"The matter is now final," according to the California Supreme Court. On Wednesday, the California Supreme Court denied requests from the League of California Cities, the San Diego District Attorney's Office, the Sacramento District Attorney's Office, the Sonoma District Attorney's Office, the Los Angeles District Attorney's Office and the Los Angeles City Attorney to depublish or review the published decision in People v. Jackson.
After years of struggling over the issue, the Court of Appeal held that storefront dispensaries are legal under California law, so long as they operate on a not for profit basis and adhere to certain corporate forms. This decision establishes that storefront dispensaries are unquestionably legal under California law and that localities cannot continue to rely on their now-discredited view that all sales of medical marijuana are illegal in order to support their ongoing attacks on medical marijuana dispensaries.
Another important impact of the appellate court ruling is providing medical marijuana providers with a clear defense to state criminal charges. Specifically, the ruling held that in mounting a defense at trial:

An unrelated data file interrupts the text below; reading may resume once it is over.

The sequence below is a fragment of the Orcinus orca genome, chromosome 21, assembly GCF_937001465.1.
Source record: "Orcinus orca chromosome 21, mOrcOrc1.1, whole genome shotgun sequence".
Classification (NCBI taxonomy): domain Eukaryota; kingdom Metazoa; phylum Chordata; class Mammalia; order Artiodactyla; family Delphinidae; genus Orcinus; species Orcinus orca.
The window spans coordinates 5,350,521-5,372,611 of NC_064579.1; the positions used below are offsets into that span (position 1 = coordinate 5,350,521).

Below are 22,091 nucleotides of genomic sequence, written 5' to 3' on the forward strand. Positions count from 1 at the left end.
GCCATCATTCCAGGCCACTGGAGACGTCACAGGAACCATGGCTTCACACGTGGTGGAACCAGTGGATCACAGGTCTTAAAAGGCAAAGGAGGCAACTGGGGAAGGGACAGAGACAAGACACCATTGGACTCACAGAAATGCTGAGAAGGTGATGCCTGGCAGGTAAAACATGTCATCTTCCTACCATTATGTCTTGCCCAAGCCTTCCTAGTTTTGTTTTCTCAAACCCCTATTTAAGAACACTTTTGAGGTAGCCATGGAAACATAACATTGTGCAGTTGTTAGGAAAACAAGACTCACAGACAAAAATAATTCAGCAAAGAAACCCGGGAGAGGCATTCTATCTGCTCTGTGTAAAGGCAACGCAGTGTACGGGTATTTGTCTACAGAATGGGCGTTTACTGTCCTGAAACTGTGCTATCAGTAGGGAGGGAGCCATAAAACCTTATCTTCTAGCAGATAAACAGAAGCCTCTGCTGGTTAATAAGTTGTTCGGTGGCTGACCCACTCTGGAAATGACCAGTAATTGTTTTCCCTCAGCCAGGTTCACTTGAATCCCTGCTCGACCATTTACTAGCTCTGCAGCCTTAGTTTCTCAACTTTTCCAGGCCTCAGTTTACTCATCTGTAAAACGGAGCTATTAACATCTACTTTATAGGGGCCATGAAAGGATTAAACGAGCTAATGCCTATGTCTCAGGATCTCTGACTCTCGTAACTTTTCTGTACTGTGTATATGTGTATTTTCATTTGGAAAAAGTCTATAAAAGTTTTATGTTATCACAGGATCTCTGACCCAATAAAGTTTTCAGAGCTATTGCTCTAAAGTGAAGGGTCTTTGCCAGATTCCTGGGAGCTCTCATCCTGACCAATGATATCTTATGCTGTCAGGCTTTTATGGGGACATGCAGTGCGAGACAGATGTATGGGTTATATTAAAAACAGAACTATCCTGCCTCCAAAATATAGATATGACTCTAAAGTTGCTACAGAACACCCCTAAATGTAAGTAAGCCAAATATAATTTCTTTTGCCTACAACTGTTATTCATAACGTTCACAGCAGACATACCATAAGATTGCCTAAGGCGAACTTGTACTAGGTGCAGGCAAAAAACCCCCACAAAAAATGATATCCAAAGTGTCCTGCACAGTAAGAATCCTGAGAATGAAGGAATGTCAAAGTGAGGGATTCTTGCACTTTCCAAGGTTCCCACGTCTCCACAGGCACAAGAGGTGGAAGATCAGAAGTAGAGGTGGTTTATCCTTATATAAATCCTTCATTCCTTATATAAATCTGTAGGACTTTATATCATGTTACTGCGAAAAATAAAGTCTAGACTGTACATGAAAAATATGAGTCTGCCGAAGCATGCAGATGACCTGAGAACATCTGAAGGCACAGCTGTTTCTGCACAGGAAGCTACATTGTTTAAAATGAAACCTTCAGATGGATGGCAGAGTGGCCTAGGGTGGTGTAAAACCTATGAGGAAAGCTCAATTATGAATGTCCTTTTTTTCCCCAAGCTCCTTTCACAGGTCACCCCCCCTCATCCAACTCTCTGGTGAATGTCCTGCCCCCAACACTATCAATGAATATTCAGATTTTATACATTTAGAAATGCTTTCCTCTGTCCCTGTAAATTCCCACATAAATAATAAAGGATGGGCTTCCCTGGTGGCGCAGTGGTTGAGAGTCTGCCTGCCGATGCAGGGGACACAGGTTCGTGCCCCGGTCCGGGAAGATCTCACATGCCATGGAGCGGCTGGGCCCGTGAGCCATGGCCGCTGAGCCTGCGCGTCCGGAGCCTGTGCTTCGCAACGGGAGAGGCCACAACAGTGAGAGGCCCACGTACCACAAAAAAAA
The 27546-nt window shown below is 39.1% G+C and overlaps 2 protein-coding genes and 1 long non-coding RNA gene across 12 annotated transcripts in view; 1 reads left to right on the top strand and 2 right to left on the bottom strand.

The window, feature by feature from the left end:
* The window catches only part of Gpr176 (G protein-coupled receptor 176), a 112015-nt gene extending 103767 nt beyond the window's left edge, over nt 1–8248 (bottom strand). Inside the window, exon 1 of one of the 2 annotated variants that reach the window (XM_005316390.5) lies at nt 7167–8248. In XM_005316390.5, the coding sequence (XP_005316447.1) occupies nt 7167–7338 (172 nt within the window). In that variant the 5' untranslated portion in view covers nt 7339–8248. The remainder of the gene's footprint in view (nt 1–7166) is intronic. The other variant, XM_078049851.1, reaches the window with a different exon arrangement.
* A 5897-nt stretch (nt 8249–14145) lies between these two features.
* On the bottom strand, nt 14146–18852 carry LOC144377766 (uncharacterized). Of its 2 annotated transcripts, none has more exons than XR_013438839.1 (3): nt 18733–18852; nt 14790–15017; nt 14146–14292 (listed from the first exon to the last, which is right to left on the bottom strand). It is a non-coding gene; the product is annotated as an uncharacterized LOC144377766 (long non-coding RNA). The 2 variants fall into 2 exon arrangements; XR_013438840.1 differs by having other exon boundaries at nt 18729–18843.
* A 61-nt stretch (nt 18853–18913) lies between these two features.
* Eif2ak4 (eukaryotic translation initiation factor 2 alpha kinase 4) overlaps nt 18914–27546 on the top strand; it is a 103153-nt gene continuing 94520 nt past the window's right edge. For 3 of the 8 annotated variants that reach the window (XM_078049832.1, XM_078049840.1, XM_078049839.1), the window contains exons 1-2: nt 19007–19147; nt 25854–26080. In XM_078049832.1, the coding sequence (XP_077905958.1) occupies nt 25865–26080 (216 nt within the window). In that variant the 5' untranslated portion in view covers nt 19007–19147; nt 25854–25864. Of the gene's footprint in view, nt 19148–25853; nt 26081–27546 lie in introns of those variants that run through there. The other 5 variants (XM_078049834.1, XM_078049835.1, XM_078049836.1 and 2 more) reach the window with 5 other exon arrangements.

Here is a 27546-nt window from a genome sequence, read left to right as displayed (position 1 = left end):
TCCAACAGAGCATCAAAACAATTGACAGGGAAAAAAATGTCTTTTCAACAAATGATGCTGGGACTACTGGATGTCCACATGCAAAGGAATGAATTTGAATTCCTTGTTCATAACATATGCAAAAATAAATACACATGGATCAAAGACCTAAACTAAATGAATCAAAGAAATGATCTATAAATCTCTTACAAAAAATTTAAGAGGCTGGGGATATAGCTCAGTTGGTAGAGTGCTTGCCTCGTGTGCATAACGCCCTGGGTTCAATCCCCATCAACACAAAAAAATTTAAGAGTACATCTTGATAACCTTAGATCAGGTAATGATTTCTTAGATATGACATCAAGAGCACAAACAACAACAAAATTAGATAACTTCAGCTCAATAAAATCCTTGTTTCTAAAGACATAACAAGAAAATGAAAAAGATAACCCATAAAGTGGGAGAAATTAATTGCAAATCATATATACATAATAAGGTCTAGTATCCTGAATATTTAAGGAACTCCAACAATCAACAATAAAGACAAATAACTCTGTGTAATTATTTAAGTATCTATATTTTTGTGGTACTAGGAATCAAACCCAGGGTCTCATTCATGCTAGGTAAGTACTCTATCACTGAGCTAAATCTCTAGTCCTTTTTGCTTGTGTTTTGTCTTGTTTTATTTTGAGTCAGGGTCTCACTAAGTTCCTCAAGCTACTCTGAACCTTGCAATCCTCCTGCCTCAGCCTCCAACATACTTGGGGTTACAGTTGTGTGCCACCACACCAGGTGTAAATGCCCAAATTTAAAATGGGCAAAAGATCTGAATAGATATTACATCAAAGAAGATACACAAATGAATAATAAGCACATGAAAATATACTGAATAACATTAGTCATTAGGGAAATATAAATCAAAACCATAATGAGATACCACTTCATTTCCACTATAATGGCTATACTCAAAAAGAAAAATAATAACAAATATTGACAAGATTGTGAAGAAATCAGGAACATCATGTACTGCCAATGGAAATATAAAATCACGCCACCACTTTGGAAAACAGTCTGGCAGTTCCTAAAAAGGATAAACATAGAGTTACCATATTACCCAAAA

Jackson was only required to produce evidence which would create a reasonable doubt as to whether the defense provided by the [Medical Marijuana Program Act] had been established.
The court further held that:
[T]he collective or cooperative association required by the act need not include active participation by all members in the cultivation process but may be limited to financial support by way of marijuana purchases from the organization. Thus, contrary to the trial court's ruling, the large membership of Jackson's collective, very few of whom participated in the actual cultivation process, did not, as a matter of law, prevent Jackson from presenting an MMPA defense.